How a Yoga Studio in Oakland Practices Environmental & Social Sustainability

Sustainability in Action

The best part of the work that I do is getting to meet awesome business owners and professionals who are doing really great work. In this ongoing series, I’ll be sharing some of these stories to illustrate what sustainability looks like in action.

Katrina Lashea and Jean Marie Moore of Anasa Yoga
Katrina Lashea and Jean Marie Moore of Anasa Yoga

Jean Marie Moore, instructor & co-owner of Anasa Yoga, discovered the transformative power of the yoga practice in 2004 as a means of coping with daily stress and healing injuries. As a 200-hr Registered Yoga Teacher, her continuous training includes programs completed with YogaFit, Piedmont Yoga Studio, and Off the Mat with Seane Corn & Hala Khouri. Jean Marie teaches a gentle vinyasa flow donation-based class, and emphasizes the awareness of anatomy to create a safe and beneficial practice. She is inspired by her local teachers including Baxter Bell, Kimber Simpkins, and the teachers of Anasa Yoga, which she opened in the Laurel District neighborhood of Oakland in December 2013 with co-founder Katrina Lashea.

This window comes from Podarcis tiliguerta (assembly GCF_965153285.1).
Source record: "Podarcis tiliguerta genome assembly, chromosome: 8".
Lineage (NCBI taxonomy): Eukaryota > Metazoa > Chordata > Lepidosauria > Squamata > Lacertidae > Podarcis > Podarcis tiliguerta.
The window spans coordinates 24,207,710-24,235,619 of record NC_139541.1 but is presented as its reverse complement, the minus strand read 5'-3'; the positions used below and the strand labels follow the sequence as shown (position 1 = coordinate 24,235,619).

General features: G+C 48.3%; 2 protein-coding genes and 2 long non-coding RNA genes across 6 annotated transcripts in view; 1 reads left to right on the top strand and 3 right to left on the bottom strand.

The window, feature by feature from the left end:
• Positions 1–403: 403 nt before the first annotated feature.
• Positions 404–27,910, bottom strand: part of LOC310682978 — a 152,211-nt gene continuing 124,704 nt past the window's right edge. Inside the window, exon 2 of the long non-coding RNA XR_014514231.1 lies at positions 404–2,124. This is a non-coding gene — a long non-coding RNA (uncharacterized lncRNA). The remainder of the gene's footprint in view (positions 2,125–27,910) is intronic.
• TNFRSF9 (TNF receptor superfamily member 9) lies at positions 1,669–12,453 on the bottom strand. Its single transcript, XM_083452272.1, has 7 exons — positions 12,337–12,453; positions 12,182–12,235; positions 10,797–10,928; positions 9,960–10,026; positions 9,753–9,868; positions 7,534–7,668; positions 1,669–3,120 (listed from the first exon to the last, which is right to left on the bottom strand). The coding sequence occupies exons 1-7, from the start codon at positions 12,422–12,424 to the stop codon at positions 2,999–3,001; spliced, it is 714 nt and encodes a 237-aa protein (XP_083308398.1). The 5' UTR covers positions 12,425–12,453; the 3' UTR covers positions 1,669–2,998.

As a UC Berkeley Architecture grad and LEED AP in the green building industry, Jean Marie used her green building skills in designing Anasa Yoga as Alameda County’s only green-certified yoga studio. She is currently on sabbatical from her construction management business to focus on her yoga practice and the studio.

  1. Why did you decide to open a yoga studio? 

My business partner Katrina Lashea and I first met in early 2011 from a mutual yogini, Crystal McCreary. Although numbers are growing, there aren’t many African Americans in your typical yoga studio, so we usually reach out to each other in public classes. That’s how we all met.

Crystal is an advanced practitioner and a yoga teacher, too. Coincidentally, all 3 of us shared the same vision of opening a yoga studio and providing yoga and other wellness classes with a focus on healing the African American community that is disproportionately plagued by stress-related diseases. We knew yoga could help our community.  We’ve always wanted our studio to be diverse and inclusive, but we knew it was more likely that people of color would come to Anasa once they saw people like themselves operating the studio. We formed our LLC in June of 2011, worked on our business plan for a year and a half, and looked at locations all over Oakland from West Oakland, to Uptown, to deep East Oakland.